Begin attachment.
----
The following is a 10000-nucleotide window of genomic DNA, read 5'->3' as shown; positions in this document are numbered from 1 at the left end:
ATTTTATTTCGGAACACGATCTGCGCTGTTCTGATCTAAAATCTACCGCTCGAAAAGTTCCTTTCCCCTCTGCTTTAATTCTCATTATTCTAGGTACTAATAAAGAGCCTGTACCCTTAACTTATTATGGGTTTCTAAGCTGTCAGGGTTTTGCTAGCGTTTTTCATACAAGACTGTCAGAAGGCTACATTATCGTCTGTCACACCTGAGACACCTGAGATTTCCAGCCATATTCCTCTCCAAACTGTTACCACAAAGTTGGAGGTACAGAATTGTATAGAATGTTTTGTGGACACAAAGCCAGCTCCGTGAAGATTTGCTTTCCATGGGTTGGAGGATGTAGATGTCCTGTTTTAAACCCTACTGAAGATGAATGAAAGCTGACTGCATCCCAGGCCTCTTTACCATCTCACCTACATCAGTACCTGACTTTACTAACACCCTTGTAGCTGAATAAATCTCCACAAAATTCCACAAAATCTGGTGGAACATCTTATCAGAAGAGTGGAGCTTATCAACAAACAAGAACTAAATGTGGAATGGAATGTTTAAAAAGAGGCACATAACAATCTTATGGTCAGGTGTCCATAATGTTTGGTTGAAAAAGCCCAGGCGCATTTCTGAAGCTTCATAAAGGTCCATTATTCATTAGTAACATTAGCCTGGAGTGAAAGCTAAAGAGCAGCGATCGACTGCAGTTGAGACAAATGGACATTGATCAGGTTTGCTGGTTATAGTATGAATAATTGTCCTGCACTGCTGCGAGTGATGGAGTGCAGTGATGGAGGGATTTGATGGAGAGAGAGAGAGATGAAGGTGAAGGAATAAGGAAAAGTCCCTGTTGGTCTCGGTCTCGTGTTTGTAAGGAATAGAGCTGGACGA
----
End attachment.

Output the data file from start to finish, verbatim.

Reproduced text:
The following is a 10000-nucleotide window of genomic DNA, read 5'->3' as shown; positions in this document are numbered from 1 at the left end:
ATTTTATTTCGGAACACGATCTGCGCTGTTCTGATCTAAAATCTACCGCTCGAAAAGTTCCTTTCCCCTCTGCTTTAATTCTCATTATTCTAGGTACTAATAAAGAGCCTGTACCCTTAACTTATTATGGGTTTCTAAGCTGTCAGGGTTTTGCTAGCGTTTTTCATACAAGACTGTCAGAAGGCTACATTATCGTCTGTCACACCTGAGACACCTGAGATTTCCAGCCATATTCCTCTCCAAACTGTTACCACAAAGTTGGAGGTACAGAATTGTATAGAATGTTTTGTGGACACAAAGCCAGCTCCGTGAAGATTTGCTTTCCATGGGTTGGAGGATGTAGATGTCCTGTTTTAAACCCTACTGAAGATGAATGAAAGCTGACTGCATCCCAGGCCTCTTTACCATCTCACCTACATCAGTACCTGACTTTACTAACACCCTTGTAGCTGAATAAATCTCCACAAAATTCCACAAAATCTGGTGGAACATCTTATCAGAAGAGTGGAGCTTATCAACAAACAAGAACTAAATGTGGAATGGAATGTTTAAAAAGAGGCACATAACAATCTTATGGTCAGGTGTCCATAATGTTTGGTTGAAAAAGCCCAGGCGCATTTCTGAAGCTTCATAAAGGTCCATTATTCATTAGTAACATTAGCCTGGAGTGAAAGCTAAAGAGCAGCGATCGACTGCAGTTGAGACAAATGGACATTGATCAGGTTTGCTGGTTATAGTATGAATAATTGTCCTGCACTGCTGCGAGTGATGGAGTGCAGTGATGGAGGGATTTGATGGAGAGAGAGAGAGATGAAGGTGAAGGAATAAGGAAAAGTCCCTGTTGGTCTCGGTCTCGTGTTTGTAAGGAATAGAGCTGGACGA